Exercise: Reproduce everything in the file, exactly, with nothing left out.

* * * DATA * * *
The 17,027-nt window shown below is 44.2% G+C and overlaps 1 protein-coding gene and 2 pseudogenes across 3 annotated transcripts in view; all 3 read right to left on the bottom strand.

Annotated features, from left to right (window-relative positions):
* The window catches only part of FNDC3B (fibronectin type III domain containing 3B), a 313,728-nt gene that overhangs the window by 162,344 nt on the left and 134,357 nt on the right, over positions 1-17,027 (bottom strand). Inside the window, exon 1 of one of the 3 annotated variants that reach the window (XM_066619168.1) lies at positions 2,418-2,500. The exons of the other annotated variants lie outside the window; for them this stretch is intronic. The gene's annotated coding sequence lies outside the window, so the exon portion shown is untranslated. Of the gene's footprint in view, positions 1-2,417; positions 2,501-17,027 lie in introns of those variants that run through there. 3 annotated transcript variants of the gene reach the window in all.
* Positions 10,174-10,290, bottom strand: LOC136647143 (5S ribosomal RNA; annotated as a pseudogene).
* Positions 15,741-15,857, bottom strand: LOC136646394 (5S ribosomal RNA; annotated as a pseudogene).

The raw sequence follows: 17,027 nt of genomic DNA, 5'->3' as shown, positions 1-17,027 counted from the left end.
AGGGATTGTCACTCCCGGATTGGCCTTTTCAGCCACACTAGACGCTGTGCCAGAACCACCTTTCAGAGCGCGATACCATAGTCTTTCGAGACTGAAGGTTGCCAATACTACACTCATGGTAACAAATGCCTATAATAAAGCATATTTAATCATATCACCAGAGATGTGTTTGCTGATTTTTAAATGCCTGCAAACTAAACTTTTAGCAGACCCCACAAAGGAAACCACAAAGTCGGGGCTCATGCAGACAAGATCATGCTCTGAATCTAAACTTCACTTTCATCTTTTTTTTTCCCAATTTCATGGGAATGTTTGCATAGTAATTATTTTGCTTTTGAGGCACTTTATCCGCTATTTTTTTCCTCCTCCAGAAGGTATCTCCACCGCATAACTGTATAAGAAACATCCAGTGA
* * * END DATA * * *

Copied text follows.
The 17,027-nt window shown below is 44.2% G+C and overlaps 1 protein-coding gene and 2 pseudogenes across 3 annotated transcripts in view; all 3 read right to left on the bottom strand.

Annotated features, from left to right (window-relative positions):
* The window catches only part of FNDC3B (fibronectin type III domain containing 3B), a 313,728-nt gene that overhangs the window by 162,344 nt on the left and 134,357 nt on the right, over positions 1-17,027 (bottom strand). Inside the window, exon 1 of one of the 3 annotated variants that reach the window (XM_066619168.1) lies at positions 2,418-2,500. The exons of the other annotated variants lie outside the window; for them this stretch is intronic. The gene's annotated coding sequence lies outside the window, so the exon portion shown is untranslated. Of the gene's footprint in view, positions 1-2,417; positions 2,501-17,027 lie in introns of those variants that run through there. 3 annotated transcript variants of the gene reach the window in all.
* Positions 10,174-10,290, bottom strand: LOC136647143 (5S ribosomal RNA; annotated as a pseudogene).
* Positions 15,741-15,857, bottom strand: LOC136646394 (5S ribosomal RNA; annotated as a pseudogene).

The raw sequence follows: 17,027 nt of genomic DNA, 5'->3' as shown, positions 1-17,027 counted from the left end.
AGGGATTGTCACTCCCGGATTGGCCTTTTCAGCCACACTAGACGCTGTGCCAGAACCACCTTTCAGAGCGCGATACCATAGTCTTTCGAGACTGAAGGTTGCCAATACTACACTCATGGTAACAAATGCCTATAATAAAGCATATTTAATCATATCACCAGAGATGTGTTTGCTGATTTTTAAATGCCTGCAAACTAAACTTTTAGCAGACCCCACAAAGGAAACCACAAAGTCGGGGCTCATGCAGACAAGATCATGCTCTGAATCTAAACTTCACTTTCATCTTTTTTTTTCCCAATTTCATGGGAATGTTTGCATAGTAATTATTTTGCTTTTGAGGCACTTTATCCGCTATTTTTTTCCTCCTCCAGAAGGTATCTCCACCGCATAACTGTATAAGAAACATCCAGTGA